Fall? No… Falling!

Over the weekend Clause was surprised on his way out the back door…

Last weekend, after dark, Bob stepped out the back door to get the dog.  His foot hit the second step and kept going.  He then pitched right off the left side and landed on a plastic storage bin I hadn’t put away.  It’s been sitting there for ages and I just never put it away.    Thankfully, the bin broke his fall and he is fine, though perhaps a bit stiff.  Poor Bob!

No longer feeling guilty for leaving the bin sit there!

😉

A word to the wise:  Never stain or seal fresh lumber that has been pressure treated.  Pressure treated lumber is very wet inside and when you seal it, then it stays wet and rots.  You must wait at least 4 to 6 months before you seal your wood.  OOPS!

The Dogtrot

I have mentioned a few times here that our home began as a cabin in 1840 and was modernized in the 1920’s.  Apparently, modernization of your cabin was quite common, and often took place over time.

I’m certain that many scenarios went like this.

The main cabin was constructed and this construction was known as a pen.  The upstairs was accessed by a ladder or notched log, and this loft was the sleeping quarters.  The fireplace cooked your meals,  kept you warm and dry in winter and turned the inside of the cabin into a furnace in the summer months!

Later you built an outside kitchen to keep the house cooler.  You also added a second pen with what we would call a breezeway in between them.  This new structure would become what is known as a dogtrot cabin.

Further modifications that would happen as time went by would be to add the kitchen as a separate room on the back, and even later in time, the luxury of an inside bathroom!  😉

We had the opportunity to do a bit of exploring this past Sunday on the mountain and ran into an excellent example of an old dogtrot cabin.  This is very similar to the construction of our home on the Mountain Farmlet.

On the outside of our old cabin the owners really updated the look by adding a clapboard covering (the front) and a *board and batten veneer over sides and back of the log structure.  Later they enclosed the dogtrot and added windows to the cabin to make it match the new addition.

Can you see our home’s history when you look at it now?

OLYMPUS DIGITAL CAMERAThe dogtrot is behind the cow.  The previous owners closed in the center door.  It is our intention, as time goes by, to open the doorway back up and make it the main entrance.

The old place is like the “Haunted Shack” at Knott’s Berry Farm in California.  Which means that nothing is entirely level, nor is it square.

HauntedShackOK, it’s not that bad.  😉

However, the foundation men have been here this past week and the floor is sound and newly supported with proper house supports.  Gone are the rocks, tree stumps, and logs, that were rotting away and bug ridden.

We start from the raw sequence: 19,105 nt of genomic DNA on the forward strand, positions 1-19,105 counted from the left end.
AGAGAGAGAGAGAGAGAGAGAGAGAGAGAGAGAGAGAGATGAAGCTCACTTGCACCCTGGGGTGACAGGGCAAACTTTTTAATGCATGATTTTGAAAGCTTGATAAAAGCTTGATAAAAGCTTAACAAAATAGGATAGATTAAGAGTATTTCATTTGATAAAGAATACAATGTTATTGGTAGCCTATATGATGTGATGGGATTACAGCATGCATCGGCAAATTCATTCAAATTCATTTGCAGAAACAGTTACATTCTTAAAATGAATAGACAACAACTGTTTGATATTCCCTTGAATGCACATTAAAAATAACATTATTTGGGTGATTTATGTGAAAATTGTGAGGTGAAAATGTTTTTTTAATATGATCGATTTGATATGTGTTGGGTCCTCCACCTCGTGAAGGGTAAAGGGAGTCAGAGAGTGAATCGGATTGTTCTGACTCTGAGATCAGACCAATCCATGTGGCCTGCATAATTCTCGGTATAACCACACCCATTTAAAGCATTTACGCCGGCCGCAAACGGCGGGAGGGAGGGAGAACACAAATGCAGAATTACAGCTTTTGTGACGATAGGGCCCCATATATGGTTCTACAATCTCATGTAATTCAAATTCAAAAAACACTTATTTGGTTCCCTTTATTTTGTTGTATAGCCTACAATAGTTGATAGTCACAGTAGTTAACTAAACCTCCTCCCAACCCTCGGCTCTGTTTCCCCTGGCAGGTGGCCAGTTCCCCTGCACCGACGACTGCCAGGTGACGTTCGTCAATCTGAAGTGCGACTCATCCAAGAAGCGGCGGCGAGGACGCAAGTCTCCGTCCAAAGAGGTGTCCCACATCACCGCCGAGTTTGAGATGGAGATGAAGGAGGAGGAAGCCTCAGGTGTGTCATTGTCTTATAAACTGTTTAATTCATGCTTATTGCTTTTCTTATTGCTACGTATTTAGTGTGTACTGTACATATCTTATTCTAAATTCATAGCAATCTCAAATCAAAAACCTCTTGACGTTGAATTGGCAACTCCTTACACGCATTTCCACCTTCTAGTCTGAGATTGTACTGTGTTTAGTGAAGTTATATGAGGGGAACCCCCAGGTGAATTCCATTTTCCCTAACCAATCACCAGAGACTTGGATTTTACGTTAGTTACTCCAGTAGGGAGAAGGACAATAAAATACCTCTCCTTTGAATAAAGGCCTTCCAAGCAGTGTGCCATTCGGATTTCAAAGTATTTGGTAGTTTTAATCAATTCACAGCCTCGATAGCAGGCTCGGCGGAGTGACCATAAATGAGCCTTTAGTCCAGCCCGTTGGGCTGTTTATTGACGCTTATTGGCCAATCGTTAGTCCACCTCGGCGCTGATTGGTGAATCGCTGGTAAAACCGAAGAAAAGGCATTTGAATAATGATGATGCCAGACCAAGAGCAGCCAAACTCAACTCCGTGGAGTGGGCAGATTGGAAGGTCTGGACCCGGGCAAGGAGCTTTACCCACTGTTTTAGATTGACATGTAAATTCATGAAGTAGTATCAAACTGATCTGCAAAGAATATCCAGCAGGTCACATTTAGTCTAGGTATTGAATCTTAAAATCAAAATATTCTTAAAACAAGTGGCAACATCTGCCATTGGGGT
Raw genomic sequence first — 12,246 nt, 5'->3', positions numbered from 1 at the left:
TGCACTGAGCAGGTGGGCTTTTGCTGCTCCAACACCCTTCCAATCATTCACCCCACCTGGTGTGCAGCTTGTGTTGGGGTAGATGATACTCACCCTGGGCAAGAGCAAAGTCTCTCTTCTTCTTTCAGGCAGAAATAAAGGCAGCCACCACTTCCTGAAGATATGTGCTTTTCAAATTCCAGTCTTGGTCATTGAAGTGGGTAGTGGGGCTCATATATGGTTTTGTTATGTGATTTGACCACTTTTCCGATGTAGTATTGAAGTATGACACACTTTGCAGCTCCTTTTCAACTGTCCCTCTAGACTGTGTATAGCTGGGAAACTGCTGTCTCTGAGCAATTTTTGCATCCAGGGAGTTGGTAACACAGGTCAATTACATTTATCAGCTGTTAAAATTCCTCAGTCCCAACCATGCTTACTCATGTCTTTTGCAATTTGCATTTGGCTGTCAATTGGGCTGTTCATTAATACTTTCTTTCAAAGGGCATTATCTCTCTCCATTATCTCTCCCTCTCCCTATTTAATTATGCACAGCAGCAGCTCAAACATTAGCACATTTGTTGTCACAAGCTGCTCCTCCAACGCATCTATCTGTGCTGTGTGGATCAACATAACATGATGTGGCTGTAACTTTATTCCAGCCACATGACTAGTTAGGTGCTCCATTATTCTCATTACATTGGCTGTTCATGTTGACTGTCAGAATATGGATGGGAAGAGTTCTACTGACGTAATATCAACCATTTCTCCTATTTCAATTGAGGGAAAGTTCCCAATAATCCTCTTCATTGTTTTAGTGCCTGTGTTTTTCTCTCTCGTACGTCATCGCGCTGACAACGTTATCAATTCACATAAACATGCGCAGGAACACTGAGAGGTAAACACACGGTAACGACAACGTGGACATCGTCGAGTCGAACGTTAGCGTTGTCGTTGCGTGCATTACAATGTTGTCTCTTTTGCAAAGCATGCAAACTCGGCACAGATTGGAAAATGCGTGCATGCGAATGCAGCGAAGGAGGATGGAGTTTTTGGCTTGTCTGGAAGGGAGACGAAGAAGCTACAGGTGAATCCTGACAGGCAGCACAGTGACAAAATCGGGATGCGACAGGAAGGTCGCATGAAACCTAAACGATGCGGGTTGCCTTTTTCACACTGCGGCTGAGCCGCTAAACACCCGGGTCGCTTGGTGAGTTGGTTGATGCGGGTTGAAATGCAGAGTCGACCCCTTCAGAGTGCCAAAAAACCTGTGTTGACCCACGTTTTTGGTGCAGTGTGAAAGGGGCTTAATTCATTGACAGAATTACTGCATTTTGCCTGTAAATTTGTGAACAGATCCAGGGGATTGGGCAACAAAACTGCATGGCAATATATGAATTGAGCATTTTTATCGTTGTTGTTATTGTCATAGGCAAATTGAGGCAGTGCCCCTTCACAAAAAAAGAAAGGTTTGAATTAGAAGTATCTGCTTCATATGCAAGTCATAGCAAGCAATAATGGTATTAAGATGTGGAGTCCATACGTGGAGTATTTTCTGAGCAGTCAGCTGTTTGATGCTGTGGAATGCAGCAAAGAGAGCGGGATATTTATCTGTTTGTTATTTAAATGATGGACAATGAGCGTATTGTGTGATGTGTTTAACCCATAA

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NOTE:  I want to give a special shout out to the fellows at Quality Foundation and Repair out of Muscle Shoals, Al.  They started this job and worked in very cramped quarters to see that it was done, and even went into extra innings to remove the 7 layers of rotten bathroom flooring, two of which were sandwiched old carpeting!  You just wouldn’t believe it if you saw it, and unfortunately I forgot my camera that day.

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Construction terms and a bit of history can be found below:

A complete explanation of the types and construction of the log home can be found here in a PDF  entitled:  The Pioneer Log House of Kentucky by William J. Macintire.  I feel that this is a comprehensive and awesome read!

*Board-and-batten:  an exterior treatment of vertical boards with battens (smaller boards) covering the seams.

*Clapboard:  an exterior treatment of horizontal boards that overlap as you build them up.  Look HERE

If I wait till it’s done… It will never get posted!

Yes friends I am just that way.  I want it all to be perfect, but it is not.  I think it will take quite awhile for it all to shake out, and settle into where it goes.  That aside, here is the basic layout.

The window quilt is whole cloth, and was a practice piece for machine stippling and binding the edges.   It also instantly and dramatically warmed up my room!  The handbag collection was my Mother-in-laws.  The little bed by where I work is Tucker’s place.  🙂

So, it’s all here, and like I said it still needs a bit of fluffing and folding, but it will sort itself out as I use it and find the logical places for it all.

And this is very special to me…

The vintage telephone table was a recent purchase.  The vintage telephone belonged to Bob’s parents and still has the old phone number on it… the one I dialed so long ago and he answered…  AND IT STILL WORKS!  😉

Things I learned how to do:

  1. Use a pneumatic nail gun
  2. Use a radial miter saw (and didn’t hurt myself!)
  3. Build and install a sewing counter (it’s there on the left in the first photo)
  4. Lay and cut in vinyl flooring.
  5. Miter and nail in shoe to hold flooring

Bob painted the ceiling and helped me carrying the heavy stuff.  He also helped me with hanging the wire shelving and the peg board (it takes two for those jobs).  But the rest of it was all me.

Can’t you just feel me smiling?

Now, what else can I tear up fix around here?  OH, I know, the laundry/mud room!